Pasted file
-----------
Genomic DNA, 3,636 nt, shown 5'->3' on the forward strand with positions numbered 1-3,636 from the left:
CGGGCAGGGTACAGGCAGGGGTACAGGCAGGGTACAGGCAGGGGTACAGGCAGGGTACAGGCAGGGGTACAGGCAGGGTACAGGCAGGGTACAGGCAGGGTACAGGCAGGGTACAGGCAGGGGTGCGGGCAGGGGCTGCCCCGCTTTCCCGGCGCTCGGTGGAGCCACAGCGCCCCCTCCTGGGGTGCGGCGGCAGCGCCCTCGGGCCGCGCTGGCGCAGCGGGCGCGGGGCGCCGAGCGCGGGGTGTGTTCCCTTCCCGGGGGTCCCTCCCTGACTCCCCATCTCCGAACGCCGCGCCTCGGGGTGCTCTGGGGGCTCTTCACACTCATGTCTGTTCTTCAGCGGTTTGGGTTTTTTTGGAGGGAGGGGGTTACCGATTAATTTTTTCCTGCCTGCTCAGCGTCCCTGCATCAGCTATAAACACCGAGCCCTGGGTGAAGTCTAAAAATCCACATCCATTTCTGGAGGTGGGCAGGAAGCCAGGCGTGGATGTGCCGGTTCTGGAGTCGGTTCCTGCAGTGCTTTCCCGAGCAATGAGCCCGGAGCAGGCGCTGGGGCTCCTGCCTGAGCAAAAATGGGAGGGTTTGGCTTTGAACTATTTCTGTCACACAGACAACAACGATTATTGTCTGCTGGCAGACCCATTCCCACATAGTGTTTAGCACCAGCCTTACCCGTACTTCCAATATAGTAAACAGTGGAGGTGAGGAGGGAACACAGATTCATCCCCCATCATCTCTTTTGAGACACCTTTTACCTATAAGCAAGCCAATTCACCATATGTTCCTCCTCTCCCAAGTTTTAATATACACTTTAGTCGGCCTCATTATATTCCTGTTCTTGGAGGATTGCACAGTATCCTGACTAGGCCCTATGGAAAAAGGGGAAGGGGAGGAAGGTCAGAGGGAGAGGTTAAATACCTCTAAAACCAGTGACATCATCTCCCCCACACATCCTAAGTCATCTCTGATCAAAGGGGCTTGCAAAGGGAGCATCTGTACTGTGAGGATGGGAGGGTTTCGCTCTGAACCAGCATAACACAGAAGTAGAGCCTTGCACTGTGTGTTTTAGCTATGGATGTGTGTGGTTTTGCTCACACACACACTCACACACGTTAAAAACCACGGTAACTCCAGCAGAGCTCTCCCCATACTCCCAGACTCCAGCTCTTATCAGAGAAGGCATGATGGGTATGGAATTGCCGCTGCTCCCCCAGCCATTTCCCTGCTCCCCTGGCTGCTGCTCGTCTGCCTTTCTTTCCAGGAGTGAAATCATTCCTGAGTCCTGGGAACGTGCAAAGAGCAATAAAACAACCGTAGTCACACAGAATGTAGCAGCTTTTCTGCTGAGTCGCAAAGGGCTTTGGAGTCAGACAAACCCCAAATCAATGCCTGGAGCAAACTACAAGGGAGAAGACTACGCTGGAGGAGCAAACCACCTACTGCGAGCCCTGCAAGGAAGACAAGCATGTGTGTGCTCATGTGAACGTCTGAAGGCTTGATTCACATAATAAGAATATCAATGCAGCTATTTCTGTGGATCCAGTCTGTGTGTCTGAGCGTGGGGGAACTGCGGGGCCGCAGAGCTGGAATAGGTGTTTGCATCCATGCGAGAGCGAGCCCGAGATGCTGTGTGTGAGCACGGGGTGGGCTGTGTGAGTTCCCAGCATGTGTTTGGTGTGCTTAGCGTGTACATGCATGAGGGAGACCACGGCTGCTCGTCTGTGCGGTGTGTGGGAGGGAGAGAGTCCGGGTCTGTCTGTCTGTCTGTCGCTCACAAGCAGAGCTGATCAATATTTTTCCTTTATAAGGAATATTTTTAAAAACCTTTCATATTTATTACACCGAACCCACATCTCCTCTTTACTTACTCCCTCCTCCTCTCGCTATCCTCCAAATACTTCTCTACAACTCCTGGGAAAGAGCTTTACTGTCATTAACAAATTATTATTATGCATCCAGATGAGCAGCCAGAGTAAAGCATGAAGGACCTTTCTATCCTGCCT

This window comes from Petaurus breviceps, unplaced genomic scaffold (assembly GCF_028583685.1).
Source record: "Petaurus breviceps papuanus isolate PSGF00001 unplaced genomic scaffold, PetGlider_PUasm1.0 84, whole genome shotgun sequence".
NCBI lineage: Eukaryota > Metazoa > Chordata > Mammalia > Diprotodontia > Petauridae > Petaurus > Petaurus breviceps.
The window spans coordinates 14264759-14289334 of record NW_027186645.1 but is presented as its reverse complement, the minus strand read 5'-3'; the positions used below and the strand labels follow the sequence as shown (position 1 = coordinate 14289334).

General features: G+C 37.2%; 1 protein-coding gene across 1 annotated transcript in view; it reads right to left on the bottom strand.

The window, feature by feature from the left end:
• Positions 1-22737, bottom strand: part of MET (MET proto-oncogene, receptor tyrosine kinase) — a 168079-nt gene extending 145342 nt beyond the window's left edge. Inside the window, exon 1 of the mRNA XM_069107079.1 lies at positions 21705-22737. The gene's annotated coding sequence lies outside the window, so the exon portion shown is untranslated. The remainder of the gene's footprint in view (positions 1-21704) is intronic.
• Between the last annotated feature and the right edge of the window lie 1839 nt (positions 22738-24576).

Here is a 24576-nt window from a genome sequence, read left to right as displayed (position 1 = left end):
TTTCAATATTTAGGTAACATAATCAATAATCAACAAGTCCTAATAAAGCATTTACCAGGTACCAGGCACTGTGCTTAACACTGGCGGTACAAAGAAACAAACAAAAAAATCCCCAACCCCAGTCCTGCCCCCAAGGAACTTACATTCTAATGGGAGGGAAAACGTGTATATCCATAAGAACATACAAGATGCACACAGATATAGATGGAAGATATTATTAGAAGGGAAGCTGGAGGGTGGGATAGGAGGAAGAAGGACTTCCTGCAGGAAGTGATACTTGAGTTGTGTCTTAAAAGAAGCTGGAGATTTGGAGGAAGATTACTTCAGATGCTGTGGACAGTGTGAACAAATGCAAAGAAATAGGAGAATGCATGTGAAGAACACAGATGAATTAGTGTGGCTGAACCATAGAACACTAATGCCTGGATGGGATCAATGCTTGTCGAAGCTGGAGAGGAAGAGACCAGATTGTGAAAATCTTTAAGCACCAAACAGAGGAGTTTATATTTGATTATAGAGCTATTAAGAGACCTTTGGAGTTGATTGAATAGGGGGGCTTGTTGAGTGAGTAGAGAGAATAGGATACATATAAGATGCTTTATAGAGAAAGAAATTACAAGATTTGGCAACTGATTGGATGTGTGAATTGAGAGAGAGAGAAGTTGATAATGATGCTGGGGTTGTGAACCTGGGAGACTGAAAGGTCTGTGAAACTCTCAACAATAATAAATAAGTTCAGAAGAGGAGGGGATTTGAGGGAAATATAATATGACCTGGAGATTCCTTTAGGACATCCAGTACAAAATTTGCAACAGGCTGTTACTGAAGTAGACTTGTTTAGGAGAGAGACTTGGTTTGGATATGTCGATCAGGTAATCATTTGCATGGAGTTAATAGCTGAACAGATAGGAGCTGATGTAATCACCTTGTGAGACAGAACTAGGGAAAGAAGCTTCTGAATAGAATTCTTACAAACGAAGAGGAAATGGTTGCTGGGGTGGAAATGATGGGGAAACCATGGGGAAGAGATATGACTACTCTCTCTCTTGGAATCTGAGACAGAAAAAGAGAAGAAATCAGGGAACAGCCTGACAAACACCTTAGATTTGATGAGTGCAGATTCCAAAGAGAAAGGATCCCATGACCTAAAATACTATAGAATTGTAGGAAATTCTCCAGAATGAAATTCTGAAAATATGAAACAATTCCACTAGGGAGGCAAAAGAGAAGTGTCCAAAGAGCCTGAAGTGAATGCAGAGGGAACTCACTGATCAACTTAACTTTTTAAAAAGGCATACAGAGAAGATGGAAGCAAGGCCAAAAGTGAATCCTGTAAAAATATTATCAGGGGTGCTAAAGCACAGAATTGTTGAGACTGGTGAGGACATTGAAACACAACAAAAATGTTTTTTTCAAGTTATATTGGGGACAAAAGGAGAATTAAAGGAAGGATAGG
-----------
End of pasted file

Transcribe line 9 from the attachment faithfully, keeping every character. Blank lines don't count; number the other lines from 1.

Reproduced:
• Positions 1-22737, bottom strand: part of MET (MET proto-oncogene, receptor tyrosine kinase) — a 168079-nt gene extending 145342 nt beyond the window's left edge. Inside the window, exon 1 of the mRNA XM_069107079.1 lies at positions 21705-22737. The gene's annotated coding sequence lies outside the window, so the exon portion shown is untranslated. The remainder of the gene's footprint in view (positions 1-21704) is intronic.